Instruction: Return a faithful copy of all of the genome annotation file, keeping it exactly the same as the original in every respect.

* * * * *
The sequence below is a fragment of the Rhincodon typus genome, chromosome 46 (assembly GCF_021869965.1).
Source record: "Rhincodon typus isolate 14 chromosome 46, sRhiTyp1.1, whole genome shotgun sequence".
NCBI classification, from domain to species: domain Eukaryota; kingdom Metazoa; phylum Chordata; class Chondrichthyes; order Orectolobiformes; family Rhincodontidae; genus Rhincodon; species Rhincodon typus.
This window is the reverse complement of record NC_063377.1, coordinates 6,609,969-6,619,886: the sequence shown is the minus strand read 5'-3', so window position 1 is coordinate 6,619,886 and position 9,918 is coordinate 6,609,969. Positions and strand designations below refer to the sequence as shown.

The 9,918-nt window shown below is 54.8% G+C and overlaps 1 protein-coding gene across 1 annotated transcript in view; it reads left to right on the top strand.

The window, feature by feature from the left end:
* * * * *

The sequence below is a fragment of the Rhincodon typus genome, chromosome 46 (assembly GCF_021869965.1).
Source record: "Rhincodon typus isolate 14 chromosome 46, sRhiTyp1.1, whole genome shotgun sequence".
NCBI classification, from domain to species: domain Eukaryota; kingdom Metazoa; phylum Chordata; class Chondrichthyes; order Orectolobiformes; family Rhincodontidae; genus Rhincodon; species Rhincodon typus.
This window is the reverse complement of record NC_063377.1, coordinates 6,609,969-6,619,886: the sequence shown is the minus strand read 5'-3', so window position 1 is coordinate 6,619,886 and position 9,918 is coordinate 6,609,969. Positions and strand designations below refer to the sequence as shown.

The 9,918-nt window shown below is 54.8% G+C and overlaps 1 protein-coding gene across 1 annotated transcript in view; it reads left to right on the top strand.

The window, feature by feature from the left end: